Peter Ludlow, a philosophy professor at Northwestern University who has written extensively about cyberculture, says two disparate ideas have been linked in recent years. “There was always this kind of tech-hacker ethos, which was probably libertarian, which has collided with this antiauthoritarian political impulse,” he said. “You put these two things together, and it’s just like wildfire.”
“We are legion,” runs the catchphrase of Anonymous. “We do not forgive. We do not forget. Expect us.” Now the government has to figure out how to respond.
Dawn of the Informer Age
In the days after the Snowden disclosures, a coalition of 86 groups–including online communities like 4chan, Reddit and BoingBoing–signed on to an open petition to Congress calling the NSA programs “unconstitutional surveillance.” A petition filed with WhiteHouse.gov calling on Obama to pardon Snowden reached 60,000 names in three days. Sales of George Orwell’s 64-year-old antitotalitarian novel 1984 have soared. The Progressive Change Campaign Committee, which usually raises money for liberal candidates, founded a legal-defense fund for Snowden. And a recent online video campaign–with Hollywood filmmaker Oliver Stone, actors such as Maggie Gyllenhaal and Peter Sarsgaard, and several liberal journalists–has been organizing a social-media campaign called “I am Bradley Manning,” which argues Manning was nothing more than a whistle-blower who should be protected from prosecution.
Even the current corporate titans of Silicon Valley, who have long been libertarian in their politics, have not been far behind. Shortly after the Snowden leak named Google, Facebook and Microsoft as partners in the Prism program, the companies all asked the Justice Department for permission to disclose more fully their heretofore secret cooperation with the courts. The reason: they did not want to damage their brands, which have long embraced free experimentation and minimal regulation on the Internet. “Google has nothing to hide,” the company’s chief legal officer David Drummond announced in an open letter.
But what is accepted wisdom among the tech community is viewed with some skepticism with much of the American public. The TIME poll found that only 43% of the country thought the government should “cut back on programs that threaten privacy,” while 20% said the government should be doing more, even if it invades privacy. On the question of whether they approved or disapproved of the current programs revealed by Snowden, the nation was basically split, with 48% approving and 44% disapproving.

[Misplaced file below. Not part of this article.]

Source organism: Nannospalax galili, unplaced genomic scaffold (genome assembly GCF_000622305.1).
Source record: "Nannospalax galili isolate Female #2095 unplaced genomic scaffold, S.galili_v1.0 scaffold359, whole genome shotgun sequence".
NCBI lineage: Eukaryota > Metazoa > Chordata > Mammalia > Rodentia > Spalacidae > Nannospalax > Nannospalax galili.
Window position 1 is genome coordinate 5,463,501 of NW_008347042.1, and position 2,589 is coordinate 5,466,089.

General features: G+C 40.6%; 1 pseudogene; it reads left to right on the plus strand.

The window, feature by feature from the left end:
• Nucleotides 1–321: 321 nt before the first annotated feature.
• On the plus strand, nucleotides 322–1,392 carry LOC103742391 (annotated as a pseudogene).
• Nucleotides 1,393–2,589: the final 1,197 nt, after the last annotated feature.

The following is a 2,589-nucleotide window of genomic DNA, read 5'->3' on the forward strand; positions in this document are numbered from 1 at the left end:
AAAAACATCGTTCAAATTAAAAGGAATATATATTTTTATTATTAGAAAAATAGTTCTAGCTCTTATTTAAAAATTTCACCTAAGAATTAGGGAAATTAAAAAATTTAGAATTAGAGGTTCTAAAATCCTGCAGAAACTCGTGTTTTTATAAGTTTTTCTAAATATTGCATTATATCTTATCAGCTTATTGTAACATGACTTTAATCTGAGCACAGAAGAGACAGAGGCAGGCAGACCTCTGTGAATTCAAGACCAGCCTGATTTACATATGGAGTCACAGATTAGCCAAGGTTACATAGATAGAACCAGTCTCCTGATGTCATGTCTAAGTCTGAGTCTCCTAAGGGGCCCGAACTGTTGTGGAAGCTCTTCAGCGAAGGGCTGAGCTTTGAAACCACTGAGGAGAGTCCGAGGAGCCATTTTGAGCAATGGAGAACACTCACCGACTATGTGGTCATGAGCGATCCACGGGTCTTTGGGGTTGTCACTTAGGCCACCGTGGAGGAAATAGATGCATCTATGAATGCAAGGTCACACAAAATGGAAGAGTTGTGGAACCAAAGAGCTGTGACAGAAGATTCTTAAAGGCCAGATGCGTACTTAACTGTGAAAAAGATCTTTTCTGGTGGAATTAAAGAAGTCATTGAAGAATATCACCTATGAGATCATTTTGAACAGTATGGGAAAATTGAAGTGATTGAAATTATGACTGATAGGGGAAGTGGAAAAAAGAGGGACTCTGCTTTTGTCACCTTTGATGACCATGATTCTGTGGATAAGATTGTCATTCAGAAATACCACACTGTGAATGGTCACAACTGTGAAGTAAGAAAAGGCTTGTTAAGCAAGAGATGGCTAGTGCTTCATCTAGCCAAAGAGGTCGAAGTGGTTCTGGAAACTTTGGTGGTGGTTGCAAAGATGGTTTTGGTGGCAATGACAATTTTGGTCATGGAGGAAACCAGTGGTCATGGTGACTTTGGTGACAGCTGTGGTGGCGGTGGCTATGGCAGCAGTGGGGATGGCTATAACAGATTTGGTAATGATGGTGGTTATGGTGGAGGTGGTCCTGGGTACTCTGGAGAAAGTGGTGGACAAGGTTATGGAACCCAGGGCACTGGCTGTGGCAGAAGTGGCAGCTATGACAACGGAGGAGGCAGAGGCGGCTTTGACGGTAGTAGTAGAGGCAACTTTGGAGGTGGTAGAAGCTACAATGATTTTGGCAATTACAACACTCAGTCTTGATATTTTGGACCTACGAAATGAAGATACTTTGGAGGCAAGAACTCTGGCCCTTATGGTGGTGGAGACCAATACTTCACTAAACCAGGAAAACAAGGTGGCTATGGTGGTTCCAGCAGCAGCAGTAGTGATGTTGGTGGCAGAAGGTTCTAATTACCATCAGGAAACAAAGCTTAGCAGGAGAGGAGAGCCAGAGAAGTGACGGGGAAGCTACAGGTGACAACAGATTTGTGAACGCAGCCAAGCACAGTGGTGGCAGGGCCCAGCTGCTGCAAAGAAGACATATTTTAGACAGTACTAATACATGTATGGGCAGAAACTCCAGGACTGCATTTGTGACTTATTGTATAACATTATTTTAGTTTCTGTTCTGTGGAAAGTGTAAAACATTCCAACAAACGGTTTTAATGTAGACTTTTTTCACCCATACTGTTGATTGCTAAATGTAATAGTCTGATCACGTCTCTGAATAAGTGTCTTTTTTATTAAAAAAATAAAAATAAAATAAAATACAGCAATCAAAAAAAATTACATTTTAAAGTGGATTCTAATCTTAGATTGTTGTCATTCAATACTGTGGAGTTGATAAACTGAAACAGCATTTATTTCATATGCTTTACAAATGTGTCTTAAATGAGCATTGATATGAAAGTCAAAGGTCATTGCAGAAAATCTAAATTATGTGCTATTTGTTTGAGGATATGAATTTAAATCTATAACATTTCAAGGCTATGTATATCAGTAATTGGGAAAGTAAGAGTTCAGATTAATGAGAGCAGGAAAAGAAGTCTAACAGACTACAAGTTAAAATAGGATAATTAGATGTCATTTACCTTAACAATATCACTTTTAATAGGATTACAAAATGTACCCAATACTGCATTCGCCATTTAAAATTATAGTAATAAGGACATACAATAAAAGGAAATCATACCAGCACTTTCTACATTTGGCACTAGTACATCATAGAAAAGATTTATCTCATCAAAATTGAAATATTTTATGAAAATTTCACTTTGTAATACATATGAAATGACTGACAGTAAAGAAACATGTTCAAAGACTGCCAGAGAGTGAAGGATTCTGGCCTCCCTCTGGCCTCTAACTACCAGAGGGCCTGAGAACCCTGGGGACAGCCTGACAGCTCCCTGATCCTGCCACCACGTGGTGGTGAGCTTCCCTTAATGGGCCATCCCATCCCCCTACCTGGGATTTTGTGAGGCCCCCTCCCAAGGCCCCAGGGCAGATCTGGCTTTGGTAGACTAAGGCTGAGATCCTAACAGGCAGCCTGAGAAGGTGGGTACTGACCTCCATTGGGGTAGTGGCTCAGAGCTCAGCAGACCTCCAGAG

The government, meanwhile, is likely to treat Snowden as if he was a Cold War spy seeking to undermine the country he still claims to serve. The Justice Department has launched an investigation into the disclosure of classified information, a prelude to a standard espionage prosecution. Even though charges may not be filed for weeks, it is likely that prosecutors will try to extradite Snowden to the U.S. for trial and seek a punishment of life in prison.
Perhaps the clearest summary of the federal response to this new online political activism can be found, appropriately enough, in a classified 2008 document from the U.S. Army Counterintelligence Center, which has been leaked and posted online by hacker activists. “Websites such as WikiLeaks.org have trust as their most important center of gravity protecting the anonymity and identity of the insider, leaker, or whistle blower,” the document reads. The solution, concludes the Army, is to find, expose and punish those people who leak in an effort to “potentially damage or destroy this center of gravity and deter others considering similar actions.”
Already, the government may have overinterpreted that guidance. Manning, after his arrest more than three years ago, was subjected to harsh incarceration conditions, including confinement to his cell 23 hours a day, that have raised the concerns of Amnesty International, a former U.N. human-rights investigator and even a former State Department spokesperson, Philip Crowley, who called the conditions “ridiculous and counterproductive and stupid.” Crowley resigned over those comments, but a federal judge later ruled that Manning’s final sentence would be reduced 112 days to compensate for harsh pretrial treatment.
Manning has already pleaded guilty to 10 counts of misusing classified information, with a maximum penalty of 20 years in prison. He is now undergoing a court-martial at Fort Meade, Maryland, the same military base where the NSA is headquartered, on additional charges of aiding the enemy and violating the Espionage Act, with the possibility of life in prison. “The more I read the cables, the more I came to the conclusion this was the type of information that should become public,” he has testified in his own defense.
After the Manning leaks, the intelligence community, the State Department and the military tried to remake their procedures to ensure that another leak could not happen. New trip wires were added to detect massive downloading of classified information, monitor military workstations and better compartmentalize secret information. Clearly, more will have to be done. “There is a belief that the total revelation of information is in the public interest,” said a White House official, describing the threat. The official noted that the coming changes to classified access in response to Snowden are likely to further limit information sharing, narrowing the potential of a key reform after 2001 meant to prevent further attacks.